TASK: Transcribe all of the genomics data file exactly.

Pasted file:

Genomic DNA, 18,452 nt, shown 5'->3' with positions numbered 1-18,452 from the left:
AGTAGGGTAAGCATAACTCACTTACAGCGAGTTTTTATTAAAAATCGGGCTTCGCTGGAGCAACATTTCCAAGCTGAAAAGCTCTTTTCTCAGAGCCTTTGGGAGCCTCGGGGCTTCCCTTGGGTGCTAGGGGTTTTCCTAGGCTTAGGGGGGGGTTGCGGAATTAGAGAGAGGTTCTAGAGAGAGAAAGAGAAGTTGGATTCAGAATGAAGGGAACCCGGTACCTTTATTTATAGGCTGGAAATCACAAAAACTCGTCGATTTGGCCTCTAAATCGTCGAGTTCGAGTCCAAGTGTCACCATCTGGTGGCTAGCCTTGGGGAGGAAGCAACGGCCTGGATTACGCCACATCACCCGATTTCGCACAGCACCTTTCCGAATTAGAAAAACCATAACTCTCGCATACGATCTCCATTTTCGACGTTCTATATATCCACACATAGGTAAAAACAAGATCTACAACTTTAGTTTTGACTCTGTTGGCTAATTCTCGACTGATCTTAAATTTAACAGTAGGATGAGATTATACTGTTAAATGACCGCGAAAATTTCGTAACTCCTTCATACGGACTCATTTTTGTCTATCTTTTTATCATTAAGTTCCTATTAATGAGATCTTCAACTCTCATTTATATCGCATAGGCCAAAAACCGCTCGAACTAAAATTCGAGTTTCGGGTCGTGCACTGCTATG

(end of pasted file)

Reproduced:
Genomic DNA, 18,452 nt, shown 5'->3' with positions numbered 1-18,452 from the left:
AGTAGGGTAAGCATAACTCACTTACAGCGAGTTTTTATTAAAAATCGGGCTTCGCTGGAGCAACATTTCCAAGCTGAAAAGCTCTTTTCTCAGAGCCTTTGGGAGCCTCGGGGCTTCCCTTGGGTGCTAGGGGTTTTCCTAGGCTTAGGGGGGGGTTGCGGAATTAGAGAGAGGTTCTAGAGAGAGAAAGAGAAGTTGGATTCAGAATGAAGGGAACCCGGTACCTTTATTTATAGGCTGGAAATCACAAAAACTCGTCGATTTGGCCTCTAAATCGTCGAGTTCGAGTCCAAGTGTCACCATCTGGTGGCTAGCCTTGGGGAGGAAGCAACGGCCTGGATTACGCCACATCACCCGATTTCGCACAGCACCTTTCCGAATTAGAAAAACCATAACTCTCGCATACGATCTCCATTTTCGACGTTCTATATATCCACACATAGGTAAAAACAAGATCTACAACTTTAGTTTTGACTCTGTTGGCTAATTCTCGACTGATCTTAAATTTAACAGTAGGATGAGATTATACTGTTAAATGACCGCGAAAATTTCGTAACTCCTTCATACGGACTCATTTTTGTCTATCTTTTTATCATTAAGTTCCTATTAATGAGATCTTCAACTCTCATTTATATCGCATAGGCCAAAAACCGCTCGAACTAAAATTCGAGTTTCGGGTCGTGCACTGCTATG